Thinking ‘IoT’ — Think ‘Clovity’: The Beginnings

“The Internet of Things has the potential to change the world, just as the Internet did. Maybe even more so.” -Kevin Ashton

Imagine a technology which allows you to walk into the doctors office with your health data records in hand and easily share them with your Physician. Records that include your daily activity, which consist of standing, moving, and exercising. This technology is known as the Internet of Things (IoT). IoT is a revolutionizing industry ranging from retail, banking & finance, residential, healthcare, agriculture and many others. In this article, we will highlight the etymology of the term “Internet of Things,” and how our customers are incorporating it into their daily business activities to help them improve their overall return on investment (ROI).

The invention of IoT started in 1999 by a British technology pioneer, Kevin Ashton. The term was initially used to describe a system of connected, ubiquitous devices communicating data over the Internet. Clovity defines IoT as “a group of devices embedded with sensors that store and transmit sensory data to provide valuable insight into their environment.” The purpose of deploying IoT solutions is to provide smarter products and services, an improved customer experience, and give businesses a competitive edge.

From 2008–2009, while the world suffered a global recession; technology was re- shaping the concept of the IoT. Around this time, many Internet-enabled smart devices bloomed, mainly in the realms of consumer electronics. By 2011–2012, enterprise-grade IoT solutions and frameworks entered the market as well.

Over the last few years, the IoT market has reached various other industries including: automobiles, watches, refrigerators, washing machines and medical monitoring devices. While we are still grappling with the rapid changes and technological advancements these innovations have brought, there are already devices which were not originally designed for Internet connectivity, beginning to appear online and growing rapidly.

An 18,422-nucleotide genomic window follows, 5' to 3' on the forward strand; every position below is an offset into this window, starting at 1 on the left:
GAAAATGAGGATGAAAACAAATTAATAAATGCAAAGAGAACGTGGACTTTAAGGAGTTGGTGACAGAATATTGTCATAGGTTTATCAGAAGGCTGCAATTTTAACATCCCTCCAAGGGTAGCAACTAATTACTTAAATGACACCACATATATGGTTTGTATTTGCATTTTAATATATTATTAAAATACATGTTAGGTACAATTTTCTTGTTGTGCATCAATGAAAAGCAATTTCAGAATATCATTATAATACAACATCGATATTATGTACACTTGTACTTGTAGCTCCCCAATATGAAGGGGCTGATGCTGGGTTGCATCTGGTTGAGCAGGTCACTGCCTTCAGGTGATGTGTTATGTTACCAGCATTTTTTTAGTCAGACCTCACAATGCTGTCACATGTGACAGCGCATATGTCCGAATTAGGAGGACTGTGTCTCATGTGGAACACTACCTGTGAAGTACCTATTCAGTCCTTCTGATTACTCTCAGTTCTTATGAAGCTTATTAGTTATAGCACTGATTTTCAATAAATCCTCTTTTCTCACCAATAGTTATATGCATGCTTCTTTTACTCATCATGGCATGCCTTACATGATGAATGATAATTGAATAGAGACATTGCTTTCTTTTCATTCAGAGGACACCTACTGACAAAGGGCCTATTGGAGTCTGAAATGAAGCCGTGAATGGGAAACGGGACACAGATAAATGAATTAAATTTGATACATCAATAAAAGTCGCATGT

The key challenges many IoT vendors and consumers are facing today relate to privacy and security, as well as, quantifying the ROI generated by these solutions. It is predicted that by the year 2020, IoT will consist of close to 50 billion devices, generating at least an exabyte of data per year- which is equivalent to one billion bytes of data every year.

As the IoT industry evolves, it must develop new ways to tackle pressing issues of privacy, security, data volume, all while providing new insights by combining data from multiple sources. In addition to the developing technology, they are also threatened with the added difficulty of developing solutions that fit business needs. IoT, as a concept, crosses the boundaries between enterprises and consumers, which further complicates the technical and business requirements of solutions.

In future articles, we will be focusing on providing insights into market trends and technological innovation that will help consumers and vendors address these critical challenges.

Let us know what your view on the revolution of IoT is and tell us if you’d like us to talk about a specific IoT topic in our future articles.

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